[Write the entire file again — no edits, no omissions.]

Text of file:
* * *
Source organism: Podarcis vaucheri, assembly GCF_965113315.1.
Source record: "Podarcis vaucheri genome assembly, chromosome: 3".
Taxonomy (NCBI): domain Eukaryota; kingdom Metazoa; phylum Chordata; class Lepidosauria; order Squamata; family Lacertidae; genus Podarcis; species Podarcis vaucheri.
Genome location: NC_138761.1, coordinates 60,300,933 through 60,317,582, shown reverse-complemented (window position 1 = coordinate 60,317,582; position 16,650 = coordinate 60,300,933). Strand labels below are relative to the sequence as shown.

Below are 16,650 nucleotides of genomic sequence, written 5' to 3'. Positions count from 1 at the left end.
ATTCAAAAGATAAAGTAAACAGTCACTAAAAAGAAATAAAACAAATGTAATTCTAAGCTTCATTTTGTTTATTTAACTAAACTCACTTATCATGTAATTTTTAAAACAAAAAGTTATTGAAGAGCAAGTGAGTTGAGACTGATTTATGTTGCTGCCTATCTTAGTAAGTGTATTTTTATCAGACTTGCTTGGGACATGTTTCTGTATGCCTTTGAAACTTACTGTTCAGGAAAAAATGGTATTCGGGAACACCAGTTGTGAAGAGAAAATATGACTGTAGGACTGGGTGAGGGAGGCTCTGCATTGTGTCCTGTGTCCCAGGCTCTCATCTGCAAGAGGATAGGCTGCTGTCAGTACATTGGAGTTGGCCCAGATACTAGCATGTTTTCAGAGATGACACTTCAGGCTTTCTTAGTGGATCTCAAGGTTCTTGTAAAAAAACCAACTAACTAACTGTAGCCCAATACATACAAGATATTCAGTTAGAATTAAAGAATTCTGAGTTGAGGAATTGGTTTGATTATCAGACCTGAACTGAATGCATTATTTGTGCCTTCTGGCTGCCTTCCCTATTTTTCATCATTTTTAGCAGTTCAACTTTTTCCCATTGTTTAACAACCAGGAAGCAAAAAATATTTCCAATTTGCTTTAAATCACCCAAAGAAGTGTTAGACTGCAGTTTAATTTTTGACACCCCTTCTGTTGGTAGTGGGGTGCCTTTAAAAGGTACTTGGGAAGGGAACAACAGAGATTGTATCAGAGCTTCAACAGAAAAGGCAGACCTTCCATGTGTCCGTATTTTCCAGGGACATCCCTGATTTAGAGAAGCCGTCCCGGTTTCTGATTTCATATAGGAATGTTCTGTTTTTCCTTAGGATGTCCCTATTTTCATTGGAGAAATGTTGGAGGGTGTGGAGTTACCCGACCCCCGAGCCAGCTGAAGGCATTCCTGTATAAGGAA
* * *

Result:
Source organism: Podarcis vaucheri, assembly GCF_965113315.1.
Source record: "Podarcis vaucheri genome assembly, chromosome: 3".
Taxonomy (NCBI): domain Eukaryota; kingdom Metazoa; phylum Chordata; class Lepidosauria; order Squamata; family Lacertidae; genus Podarcis; species Podarcis vaucheri.
Genome location: NC_138761.1, coordinates 60,300,933 through 60,317,582, shown reverse-complemented (window position 1 = coordinate 60,317,582; position 16,650 = coordinate 60,300,933). Strand labels below are relative to the sequence as shown.

Below are 16,650 nucleotides of genomic sequence, written 5' to 3'. Positions count from 1 at the left end.
ATTCAAAAGATAAAGTAAACAGTCACTAAAAAGAAATAAAACAAATGTAATTCTAAGCTTCATTTTGTTTATTTAACTAAACTCACTTATCATGTAATTTTTAAAACAAAAAGTTATTGAAGAGCAAGTGAGTTGAGACTGATTTATGTTGCTGCCTATCTTAGTAAGTGTATTTTTATCAGACTTGCTTGGGACATGTTTCTGTATGCCTTTGAAACTTACTGTTCAGGAAAAAATGGTATTCGGGAACACCAGTTGTGAAGAGAAAATATGACTGTAGGACTGGGTGAGGGAGGCTCTGCATTGTGTCCTGTGTCCCAGGCTCTCATCTGCAAGAGGATAGGCTGCTGTCAGTACATTGGAGTTGGCCCAGATACTAGCATGTTTTCAGAGATGACACTTCAGGCTTTCTTAGTGGATCTCAAGGTTCTTGTAAAAAAACCAACTAACTAACTGTAGCCCAATACATACAAGATATTCAGTTAGAATTAAAGAATTCTGAGTTGAGGAATTGGTTTGATTATCAGACCTGAACTGAATGCATTATTTGTGCCTTCTGGCTGCCTTCCCTATTTTTCATCATTTTTAGCAGTTCAACTTTTTCCCATTGTTTAACAACCAGGAAGCAAAAAATATTTCCAATTTGCTTTAAATCACCCAAAGAAGTGTTAGACTGCAGTTTAATTTTTGACACCCCTTCTGTTGGTAGTGGGGTGCCTTTAAAAGGTACTTGGGAAGGGAACAACAGAGATTGTATCAGAGCTTCAACAGAAAAGGCAGACCTTCCATGTGTCCGTATTTTCCAGGGACATCCCTGATTTAGAGAAGCCGTCCCGGTTTCTGATTTCATATAGGAATGTTCTGTTTTTCCTTAGGATGTCCCTATTTTCATTGGAGAAATGTTGGAGGGTGTGGAGTTACCCGACCCCCGAGCCAGCTGAAGGCATTCCTGTATAAGGAA